Page last updated at 18:04 GMT, Saturday, 28 November 2009

Afghan President Karzai to be set international targets

Gordon Brown announces Afghan conference in London

Afghanistan's president will be set targets by the international community for training Afghan forces and tackling corruption, Gordon Brown has said.

Mr Brown said Hamid Karzai would be expected to give commitments at a conference in London on 28 January.

The prime minister confirmed the international conference plans at the Commonwealth summit in Trinidad.

Mr Karzai would face targets of providing 50,000 troops and barring corrupt provincial governors, he said.

Mr Brown made the announcement alongside United Nations Secretary General Ban Ki-moon, who will be at the conference.

The pair have been discussing strategy for Afghanistan at the summit.

'Political push'

They will be joined in London by Mr Karzai, who was recently installed for a second term as president, and representatives of the 43 nations making up Nato's International Security Assistance Force in Afghanistan.

Mr Brown also made it clear that international troop levels would rise in the short term.

US President Barack Obama is expected to announce a decision on reinforcements for Afghanistan on Tuesday.

Hamid Karzai

The prime minister said: "What we need is a political push to match the military push we're now agreeing to.

"And that means that President Karzai has got to accept that there will be milestones by which he's going to be judged and he's got to accept that there will be benchmarks which the international community will set."

He said the targets would enable control to be handed over to Afghan authorities and pave the way for British troops to return home.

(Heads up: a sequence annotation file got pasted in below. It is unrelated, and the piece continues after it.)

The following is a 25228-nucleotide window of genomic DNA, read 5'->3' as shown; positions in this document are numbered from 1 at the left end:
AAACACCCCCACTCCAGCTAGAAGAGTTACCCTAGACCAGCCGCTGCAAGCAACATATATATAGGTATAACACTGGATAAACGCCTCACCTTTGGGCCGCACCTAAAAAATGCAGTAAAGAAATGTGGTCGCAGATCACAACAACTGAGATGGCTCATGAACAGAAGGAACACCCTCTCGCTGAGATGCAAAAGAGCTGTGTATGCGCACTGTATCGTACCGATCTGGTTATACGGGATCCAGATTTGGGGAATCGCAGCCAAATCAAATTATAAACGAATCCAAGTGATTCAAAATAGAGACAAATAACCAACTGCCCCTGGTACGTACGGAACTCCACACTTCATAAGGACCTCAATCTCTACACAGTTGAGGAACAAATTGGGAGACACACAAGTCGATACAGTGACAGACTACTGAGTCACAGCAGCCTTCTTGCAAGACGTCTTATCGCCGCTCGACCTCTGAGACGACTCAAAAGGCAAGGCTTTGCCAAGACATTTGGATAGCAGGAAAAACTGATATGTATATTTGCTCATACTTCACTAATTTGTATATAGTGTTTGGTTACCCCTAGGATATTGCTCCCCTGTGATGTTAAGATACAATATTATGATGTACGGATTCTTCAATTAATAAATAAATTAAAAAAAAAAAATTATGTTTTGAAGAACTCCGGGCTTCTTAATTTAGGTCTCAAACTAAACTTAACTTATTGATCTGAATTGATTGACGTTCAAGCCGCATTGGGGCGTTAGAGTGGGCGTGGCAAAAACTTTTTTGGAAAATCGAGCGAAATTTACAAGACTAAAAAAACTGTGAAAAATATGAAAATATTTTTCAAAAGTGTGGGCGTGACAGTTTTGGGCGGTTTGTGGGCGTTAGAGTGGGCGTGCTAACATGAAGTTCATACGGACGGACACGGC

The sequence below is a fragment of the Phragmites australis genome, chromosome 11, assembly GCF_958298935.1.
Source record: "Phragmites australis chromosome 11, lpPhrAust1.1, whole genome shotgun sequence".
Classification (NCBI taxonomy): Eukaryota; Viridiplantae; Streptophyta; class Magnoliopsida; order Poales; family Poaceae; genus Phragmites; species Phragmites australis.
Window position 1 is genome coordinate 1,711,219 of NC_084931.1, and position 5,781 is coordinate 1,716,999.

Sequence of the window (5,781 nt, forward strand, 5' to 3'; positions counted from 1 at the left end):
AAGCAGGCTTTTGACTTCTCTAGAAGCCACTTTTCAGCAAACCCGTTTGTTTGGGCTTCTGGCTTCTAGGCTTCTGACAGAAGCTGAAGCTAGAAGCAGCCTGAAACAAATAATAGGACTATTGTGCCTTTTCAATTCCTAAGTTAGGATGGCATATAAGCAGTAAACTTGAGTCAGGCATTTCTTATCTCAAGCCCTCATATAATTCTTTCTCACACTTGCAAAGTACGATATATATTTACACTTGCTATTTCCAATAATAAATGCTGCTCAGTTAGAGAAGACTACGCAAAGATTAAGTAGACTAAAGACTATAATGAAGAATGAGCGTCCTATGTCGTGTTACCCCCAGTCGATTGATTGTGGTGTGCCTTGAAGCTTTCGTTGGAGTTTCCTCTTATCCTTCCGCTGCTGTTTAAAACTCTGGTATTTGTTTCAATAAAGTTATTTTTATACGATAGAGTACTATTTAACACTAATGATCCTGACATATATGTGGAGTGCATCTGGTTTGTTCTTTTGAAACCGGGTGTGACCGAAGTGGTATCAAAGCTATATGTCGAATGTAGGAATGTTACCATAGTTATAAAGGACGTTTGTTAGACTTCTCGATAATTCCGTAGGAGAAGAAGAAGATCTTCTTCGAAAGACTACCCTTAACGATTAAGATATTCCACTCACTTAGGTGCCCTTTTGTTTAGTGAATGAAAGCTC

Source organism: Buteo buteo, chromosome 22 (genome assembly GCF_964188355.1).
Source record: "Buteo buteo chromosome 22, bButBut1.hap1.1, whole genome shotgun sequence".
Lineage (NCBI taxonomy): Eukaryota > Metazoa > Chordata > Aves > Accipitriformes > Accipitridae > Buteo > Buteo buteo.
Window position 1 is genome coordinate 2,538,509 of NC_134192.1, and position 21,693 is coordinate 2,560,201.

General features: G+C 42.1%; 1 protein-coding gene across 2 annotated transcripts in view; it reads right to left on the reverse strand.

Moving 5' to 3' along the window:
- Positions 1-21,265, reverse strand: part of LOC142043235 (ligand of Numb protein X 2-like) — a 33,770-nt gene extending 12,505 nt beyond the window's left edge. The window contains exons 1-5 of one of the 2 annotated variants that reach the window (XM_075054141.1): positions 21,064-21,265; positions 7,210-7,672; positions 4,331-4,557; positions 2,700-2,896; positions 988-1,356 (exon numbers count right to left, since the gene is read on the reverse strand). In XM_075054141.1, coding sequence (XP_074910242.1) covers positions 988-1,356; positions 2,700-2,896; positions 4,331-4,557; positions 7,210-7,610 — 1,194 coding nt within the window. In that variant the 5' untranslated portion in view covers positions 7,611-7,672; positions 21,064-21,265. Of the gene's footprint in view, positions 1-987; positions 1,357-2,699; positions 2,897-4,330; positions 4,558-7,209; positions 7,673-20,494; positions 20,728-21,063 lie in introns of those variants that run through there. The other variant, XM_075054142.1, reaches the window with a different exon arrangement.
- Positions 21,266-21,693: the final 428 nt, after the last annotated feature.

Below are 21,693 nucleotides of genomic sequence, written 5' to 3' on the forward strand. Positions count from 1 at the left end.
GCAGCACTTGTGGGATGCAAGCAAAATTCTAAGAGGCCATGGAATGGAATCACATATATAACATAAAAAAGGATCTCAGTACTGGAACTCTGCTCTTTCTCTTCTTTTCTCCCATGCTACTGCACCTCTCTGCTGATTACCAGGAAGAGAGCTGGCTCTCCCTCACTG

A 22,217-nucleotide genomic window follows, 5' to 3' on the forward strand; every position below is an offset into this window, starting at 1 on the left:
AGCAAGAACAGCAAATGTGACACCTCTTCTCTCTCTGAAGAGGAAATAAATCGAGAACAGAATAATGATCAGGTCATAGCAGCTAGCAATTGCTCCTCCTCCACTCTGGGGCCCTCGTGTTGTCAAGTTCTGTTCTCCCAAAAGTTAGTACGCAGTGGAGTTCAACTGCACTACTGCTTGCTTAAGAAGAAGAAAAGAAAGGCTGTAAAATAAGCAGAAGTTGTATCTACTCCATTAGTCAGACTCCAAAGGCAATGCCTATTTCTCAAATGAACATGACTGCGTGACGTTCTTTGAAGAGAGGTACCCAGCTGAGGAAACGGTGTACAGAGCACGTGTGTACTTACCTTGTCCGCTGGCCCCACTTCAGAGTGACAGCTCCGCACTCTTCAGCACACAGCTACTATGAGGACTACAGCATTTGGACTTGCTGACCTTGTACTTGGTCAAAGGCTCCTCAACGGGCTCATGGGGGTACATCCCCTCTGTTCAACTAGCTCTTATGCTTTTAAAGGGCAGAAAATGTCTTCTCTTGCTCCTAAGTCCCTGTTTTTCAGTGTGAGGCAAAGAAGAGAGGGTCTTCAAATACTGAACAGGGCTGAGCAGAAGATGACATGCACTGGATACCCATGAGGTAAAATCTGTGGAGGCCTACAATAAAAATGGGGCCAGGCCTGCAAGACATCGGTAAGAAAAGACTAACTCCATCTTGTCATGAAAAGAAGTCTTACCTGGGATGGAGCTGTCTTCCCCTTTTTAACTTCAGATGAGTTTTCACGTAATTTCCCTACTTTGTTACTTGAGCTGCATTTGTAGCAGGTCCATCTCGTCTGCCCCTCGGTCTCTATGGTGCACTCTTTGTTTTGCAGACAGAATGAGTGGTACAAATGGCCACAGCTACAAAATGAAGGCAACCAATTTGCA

BBC diplomatic correspondent James Robbins says Mr Brown has never been blunter in dictating terms to Mr Karzai.

'Shaping destiny'

Mr Brown said he would announce next week whether an extra 500 UK troops would be sent to Afghanistan, a move which would take the British total to 9,500.

The prime minister will open the London conference which will be chaired by the British Foreign Secretary David Miliband.

A conference at a later date in the Afghan capital Kabul will monitor how much progress has been made.

Mr Brown outlined a timescale of targets for Afghanistan in 2010:

  • Three months: Additional troops identified by Afghan government to send to Helmand province for training
  • Six months: Clear plan for police training that includes dealing with corruption and working with local communities
  • Nine months: 400 provincial and district governors appointed

Mr Brown said: "We see the London conference as setting a path for Afghan and international efforts for the future, one that will bring together military and political strategies in a co-ordinated way.

"One which is based on the proposition of why we are in Afghanistan in the first place, that Britain and the world needs protection from the terrorism that starts in the Afghan/Pakistan area, which is the epicentre of modern global terrorism and has got to be dealt with."

Mr Ban said the conferences in London and Kabul would "outline the framework for an increased lead role for the Afghans in the shaping of their destiny".

Mr Brown made it clear the Taliban would not be involved in the London meeting.



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